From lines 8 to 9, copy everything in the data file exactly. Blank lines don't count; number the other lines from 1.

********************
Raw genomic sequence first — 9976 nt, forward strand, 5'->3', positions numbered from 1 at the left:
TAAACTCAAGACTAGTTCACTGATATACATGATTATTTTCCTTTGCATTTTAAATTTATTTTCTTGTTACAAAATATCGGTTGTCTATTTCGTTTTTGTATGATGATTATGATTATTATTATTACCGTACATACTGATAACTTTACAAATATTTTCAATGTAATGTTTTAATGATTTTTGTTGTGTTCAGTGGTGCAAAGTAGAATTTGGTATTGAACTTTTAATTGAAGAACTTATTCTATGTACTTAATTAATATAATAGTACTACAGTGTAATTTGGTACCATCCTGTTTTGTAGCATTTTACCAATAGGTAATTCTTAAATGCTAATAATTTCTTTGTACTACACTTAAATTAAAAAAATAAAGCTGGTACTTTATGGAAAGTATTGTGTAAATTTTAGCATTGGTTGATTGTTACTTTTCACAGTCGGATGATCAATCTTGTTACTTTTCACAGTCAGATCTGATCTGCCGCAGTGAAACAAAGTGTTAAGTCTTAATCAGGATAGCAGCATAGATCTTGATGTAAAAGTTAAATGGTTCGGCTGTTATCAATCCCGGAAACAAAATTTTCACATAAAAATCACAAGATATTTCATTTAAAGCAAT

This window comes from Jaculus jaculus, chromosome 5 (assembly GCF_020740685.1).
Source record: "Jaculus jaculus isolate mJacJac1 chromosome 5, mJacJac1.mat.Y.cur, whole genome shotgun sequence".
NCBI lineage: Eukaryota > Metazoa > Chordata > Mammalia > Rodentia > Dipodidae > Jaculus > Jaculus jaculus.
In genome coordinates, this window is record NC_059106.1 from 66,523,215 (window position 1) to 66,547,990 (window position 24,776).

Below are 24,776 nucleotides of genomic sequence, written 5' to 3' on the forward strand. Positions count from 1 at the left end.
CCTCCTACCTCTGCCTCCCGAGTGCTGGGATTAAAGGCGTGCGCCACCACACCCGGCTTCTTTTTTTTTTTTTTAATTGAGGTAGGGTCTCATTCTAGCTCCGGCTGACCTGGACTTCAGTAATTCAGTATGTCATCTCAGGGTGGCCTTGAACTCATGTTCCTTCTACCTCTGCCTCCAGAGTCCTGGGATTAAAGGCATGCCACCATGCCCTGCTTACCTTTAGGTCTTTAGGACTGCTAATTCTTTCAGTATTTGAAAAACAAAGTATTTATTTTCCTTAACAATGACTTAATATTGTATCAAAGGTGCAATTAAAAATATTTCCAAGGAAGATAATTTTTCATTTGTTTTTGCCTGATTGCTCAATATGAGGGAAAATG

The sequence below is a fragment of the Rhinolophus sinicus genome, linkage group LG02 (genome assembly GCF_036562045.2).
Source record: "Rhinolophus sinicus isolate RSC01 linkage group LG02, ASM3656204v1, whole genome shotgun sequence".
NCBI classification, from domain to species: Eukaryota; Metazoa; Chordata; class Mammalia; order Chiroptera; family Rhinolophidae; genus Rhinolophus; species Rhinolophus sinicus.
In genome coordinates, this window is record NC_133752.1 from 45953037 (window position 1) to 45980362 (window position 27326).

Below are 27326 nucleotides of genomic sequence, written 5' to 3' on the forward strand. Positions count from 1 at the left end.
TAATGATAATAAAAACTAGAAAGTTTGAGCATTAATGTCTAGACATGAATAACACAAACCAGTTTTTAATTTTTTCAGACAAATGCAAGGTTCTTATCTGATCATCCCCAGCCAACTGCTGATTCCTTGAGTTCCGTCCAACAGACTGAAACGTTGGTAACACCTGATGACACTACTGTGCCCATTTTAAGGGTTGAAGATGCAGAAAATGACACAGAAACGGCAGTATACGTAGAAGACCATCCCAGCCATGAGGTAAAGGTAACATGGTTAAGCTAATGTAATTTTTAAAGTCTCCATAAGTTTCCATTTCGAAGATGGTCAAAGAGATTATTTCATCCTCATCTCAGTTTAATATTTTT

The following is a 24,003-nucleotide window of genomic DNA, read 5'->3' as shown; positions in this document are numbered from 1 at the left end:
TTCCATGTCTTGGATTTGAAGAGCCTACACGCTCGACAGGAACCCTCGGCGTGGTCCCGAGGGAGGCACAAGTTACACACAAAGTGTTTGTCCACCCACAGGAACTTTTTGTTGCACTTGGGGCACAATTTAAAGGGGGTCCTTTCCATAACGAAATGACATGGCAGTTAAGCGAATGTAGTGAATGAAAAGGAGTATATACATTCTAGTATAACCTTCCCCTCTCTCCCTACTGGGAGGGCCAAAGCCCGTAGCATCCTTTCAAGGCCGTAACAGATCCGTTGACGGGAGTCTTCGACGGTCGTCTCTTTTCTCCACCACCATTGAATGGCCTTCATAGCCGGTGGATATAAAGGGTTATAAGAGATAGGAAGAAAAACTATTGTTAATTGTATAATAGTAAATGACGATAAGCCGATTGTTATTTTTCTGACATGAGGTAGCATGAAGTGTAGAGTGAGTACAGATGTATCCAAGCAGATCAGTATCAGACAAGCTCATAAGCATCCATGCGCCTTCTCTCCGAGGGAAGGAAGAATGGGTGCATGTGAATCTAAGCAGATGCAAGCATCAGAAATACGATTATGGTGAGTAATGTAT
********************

CCTCCTACCTCTGCCTCCCGAGTGCTGGGATTAAAGGCGTGCGCCACCACACCCGGCTTCTTTTTTTTTTTTTTAATTGAGGTAGGGTCTCATTCTAGCTCCGGCTGACCTGGACTTCAGTAATTCAGTATGTCATCTCAGGGTGGCCTTGAACTCATGTTCCTTCTACCTCTGCCTCCAGAGTCCTGGGATTAAAGGCATGCCACCATGCCCTGCTTACCTTTAGGTCTTTAGGACTGCTAATTCTTTCAGTATTTGAAAAACAAAGTATTTATTTTCCTTAACAATGACTTAATATTGTATCAAAGGTGCAATTAAAAATATTTCCAAGGAAGATAATTTTTCATTTGTTTTTGCCTGATTGCTCAATATGAGGGAAAATG

The sequence below is a fragment of the Rhinolophus sinicus genome, linkage group LG02 (genome assembly GCF_036562045.2).